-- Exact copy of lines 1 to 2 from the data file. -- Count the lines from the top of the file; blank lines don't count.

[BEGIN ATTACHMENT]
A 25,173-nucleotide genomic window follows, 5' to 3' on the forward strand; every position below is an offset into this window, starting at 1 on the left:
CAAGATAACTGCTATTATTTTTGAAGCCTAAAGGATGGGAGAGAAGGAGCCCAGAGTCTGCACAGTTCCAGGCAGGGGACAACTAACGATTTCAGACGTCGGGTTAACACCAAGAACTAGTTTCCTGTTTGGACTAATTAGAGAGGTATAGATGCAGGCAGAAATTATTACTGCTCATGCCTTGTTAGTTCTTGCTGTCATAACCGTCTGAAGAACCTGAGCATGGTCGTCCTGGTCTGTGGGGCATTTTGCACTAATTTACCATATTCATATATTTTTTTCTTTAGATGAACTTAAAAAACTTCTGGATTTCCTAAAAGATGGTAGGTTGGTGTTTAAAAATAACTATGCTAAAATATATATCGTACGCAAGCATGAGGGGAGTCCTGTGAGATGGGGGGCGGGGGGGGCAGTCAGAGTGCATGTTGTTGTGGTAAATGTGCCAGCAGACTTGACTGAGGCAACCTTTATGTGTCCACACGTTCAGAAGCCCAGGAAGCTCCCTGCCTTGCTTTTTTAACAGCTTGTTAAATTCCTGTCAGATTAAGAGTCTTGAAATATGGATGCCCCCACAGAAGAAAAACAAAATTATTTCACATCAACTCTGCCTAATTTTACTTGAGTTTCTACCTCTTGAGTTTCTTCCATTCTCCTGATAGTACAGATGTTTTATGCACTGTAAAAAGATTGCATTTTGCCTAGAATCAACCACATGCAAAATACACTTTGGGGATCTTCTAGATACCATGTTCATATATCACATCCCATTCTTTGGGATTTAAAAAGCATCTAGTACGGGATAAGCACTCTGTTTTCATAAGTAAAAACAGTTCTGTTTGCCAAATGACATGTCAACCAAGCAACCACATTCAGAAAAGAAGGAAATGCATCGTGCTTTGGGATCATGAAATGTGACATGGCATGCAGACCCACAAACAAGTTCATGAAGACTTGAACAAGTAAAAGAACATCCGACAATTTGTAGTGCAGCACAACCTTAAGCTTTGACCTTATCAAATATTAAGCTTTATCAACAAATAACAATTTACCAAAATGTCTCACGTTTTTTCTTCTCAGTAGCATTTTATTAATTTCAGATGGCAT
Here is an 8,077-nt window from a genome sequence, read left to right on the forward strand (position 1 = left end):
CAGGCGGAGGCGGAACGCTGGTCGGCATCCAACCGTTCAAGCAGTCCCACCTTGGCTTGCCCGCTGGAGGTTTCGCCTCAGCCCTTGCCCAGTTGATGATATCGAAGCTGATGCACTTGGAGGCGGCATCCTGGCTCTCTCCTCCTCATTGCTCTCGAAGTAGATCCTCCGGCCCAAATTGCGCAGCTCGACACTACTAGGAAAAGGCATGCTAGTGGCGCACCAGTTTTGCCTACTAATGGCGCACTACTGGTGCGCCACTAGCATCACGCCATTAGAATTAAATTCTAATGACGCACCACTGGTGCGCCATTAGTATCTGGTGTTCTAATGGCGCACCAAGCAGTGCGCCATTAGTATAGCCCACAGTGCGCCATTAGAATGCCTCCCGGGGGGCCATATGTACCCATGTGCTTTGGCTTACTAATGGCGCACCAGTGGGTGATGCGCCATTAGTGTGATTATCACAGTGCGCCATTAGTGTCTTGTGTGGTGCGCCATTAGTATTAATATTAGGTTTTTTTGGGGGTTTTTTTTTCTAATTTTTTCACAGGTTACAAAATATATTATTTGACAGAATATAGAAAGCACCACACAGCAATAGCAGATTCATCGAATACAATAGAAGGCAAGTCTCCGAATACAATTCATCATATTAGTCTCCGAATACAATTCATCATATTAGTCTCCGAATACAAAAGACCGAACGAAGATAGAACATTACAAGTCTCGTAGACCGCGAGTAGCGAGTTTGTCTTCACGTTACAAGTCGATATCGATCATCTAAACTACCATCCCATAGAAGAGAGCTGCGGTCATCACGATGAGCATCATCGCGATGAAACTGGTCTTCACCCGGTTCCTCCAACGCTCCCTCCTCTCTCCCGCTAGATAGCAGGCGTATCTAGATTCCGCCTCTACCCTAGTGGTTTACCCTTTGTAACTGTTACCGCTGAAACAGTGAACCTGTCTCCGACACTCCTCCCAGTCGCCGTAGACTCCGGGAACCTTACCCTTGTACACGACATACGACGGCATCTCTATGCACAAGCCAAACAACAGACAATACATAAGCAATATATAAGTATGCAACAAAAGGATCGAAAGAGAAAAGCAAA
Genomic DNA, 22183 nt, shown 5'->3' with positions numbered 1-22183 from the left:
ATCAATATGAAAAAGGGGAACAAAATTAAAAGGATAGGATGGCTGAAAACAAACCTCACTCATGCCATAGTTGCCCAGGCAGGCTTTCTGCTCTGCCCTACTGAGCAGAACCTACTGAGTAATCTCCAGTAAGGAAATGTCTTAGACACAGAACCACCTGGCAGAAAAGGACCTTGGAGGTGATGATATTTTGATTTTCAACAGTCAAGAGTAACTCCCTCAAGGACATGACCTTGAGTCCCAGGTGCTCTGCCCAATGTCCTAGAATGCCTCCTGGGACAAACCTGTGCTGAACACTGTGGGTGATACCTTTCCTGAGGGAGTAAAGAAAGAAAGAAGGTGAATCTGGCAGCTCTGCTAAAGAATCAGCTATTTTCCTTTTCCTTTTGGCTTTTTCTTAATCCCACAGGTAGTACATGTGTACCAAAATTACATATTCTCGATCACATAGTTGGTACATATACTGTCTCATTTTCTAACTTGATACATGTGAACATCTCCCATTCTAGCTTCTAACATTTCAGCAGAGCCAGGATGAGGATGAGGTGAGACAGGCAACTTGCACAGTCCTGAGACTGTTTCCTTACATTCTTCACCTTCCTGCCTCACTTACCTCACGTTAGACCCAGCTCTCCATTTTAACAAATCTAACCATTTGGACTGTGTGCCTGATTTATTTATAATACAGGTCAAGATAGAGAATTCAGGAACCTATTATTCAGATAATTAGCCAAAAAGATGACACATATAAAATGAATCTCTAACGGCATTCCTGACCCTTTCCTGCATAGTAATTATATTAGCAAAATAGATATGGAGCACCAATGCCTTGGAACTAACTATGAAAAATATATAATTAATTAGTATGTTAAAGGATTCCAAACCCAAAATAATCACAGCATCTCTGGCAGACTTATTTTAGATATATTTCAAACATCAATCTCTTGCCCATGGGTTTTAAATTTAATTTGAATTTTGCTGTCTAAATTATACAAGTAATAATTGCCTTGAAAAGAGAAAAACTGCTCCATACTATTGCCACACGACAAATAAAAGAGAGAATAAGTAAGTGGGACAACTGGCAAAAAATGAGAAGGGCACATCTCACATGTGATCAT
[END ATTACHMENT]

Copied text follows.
A 25,173-nucleotide genomic window follows, 5' to 3' on the forward strand; every position below is an offset into this window, starting at 1 on the left:
CAAGATAACTGCTATTATTTTTGAAGCCTAAAGGATGGGAGAGAAGGAGCCCAGAGTCTGCACAGTTCCAGGCAGGGGACAACTAACGATTTCAGACGTCGGGTTAACACCAAGAACTAGTTTCCTGTTTGGACTAATTAGAGAGGTATAGATGCAGGCAGAAATTATTACTGCTCATGCCTTGTTAGTTCTTGCTGTCATAACCGTCTGAAGAACCTGAGCATGGTCGTCCTGGTCTGTGGGGCATTTTGCACTAATTTACCATATTCATATATTTTTTTCTTTAGATGAACTTAAAAAACTTCTGGATTTCCTAAAAGATGGTAGGTTGGTGTTTAAAAATAACTATGCTAAAATATATATCGTACGCAAGCATGAGGGGAGTCCTGTGAGATGGGGGGCGGGGGGGGCAGTCAGAGTGCATGTTGTTGTGGTAAATGTGCCAGCAGACTTGACTGAGGCAACCTTTATGTGTCCACACGTTCAGAAGCCCAGGAAGCTCCCTGCCTTGCTTTTTTAACAGCTTGTTAAATTCCTGTCAGATTAAGAGTCTTGAAATATGGATGCCCCCACAGAAGAAAAACAAAATTATTTCACATCAACTCTGCCTAATTTTACTTGAGTTTCTACCTCTTGAGTTTCTTCCATTCTCCTGATAGTACAGATGTTTTATGCACTGTAAAAAGATTGCATTTTGCCTAGAATCAACCACATGCAAAATACACTTTGGGGATCTTCTAGATACCATGTTCATATATCACATCCCATTCTTTGGGATTTAAAAAGCATCTAGTACGGGATAAGCACTCTGTTTTCATAAGTAAAAACAGTTCTGTTTGCCAAATGACATGTCAACCAAGCAACCACATTCAGAAAAGAAGGAAATGCATCGTGCTTTGGGATCATGAAATGTGACATGGCATGCAGACCCACAAACAAGTTCATGAAGACTTGAACAAGTAAAAGAACATCCGACAATTTGTAGTGCAGCACAACCTTAAGCTTTGACCTTATCAAATATTAAGCTTTATCAACAAATAACAATTTACCAAAATGTCTCACGTTTTTTCTTCTCAGTAGCATTTTATTAATTTCAGATGGCAT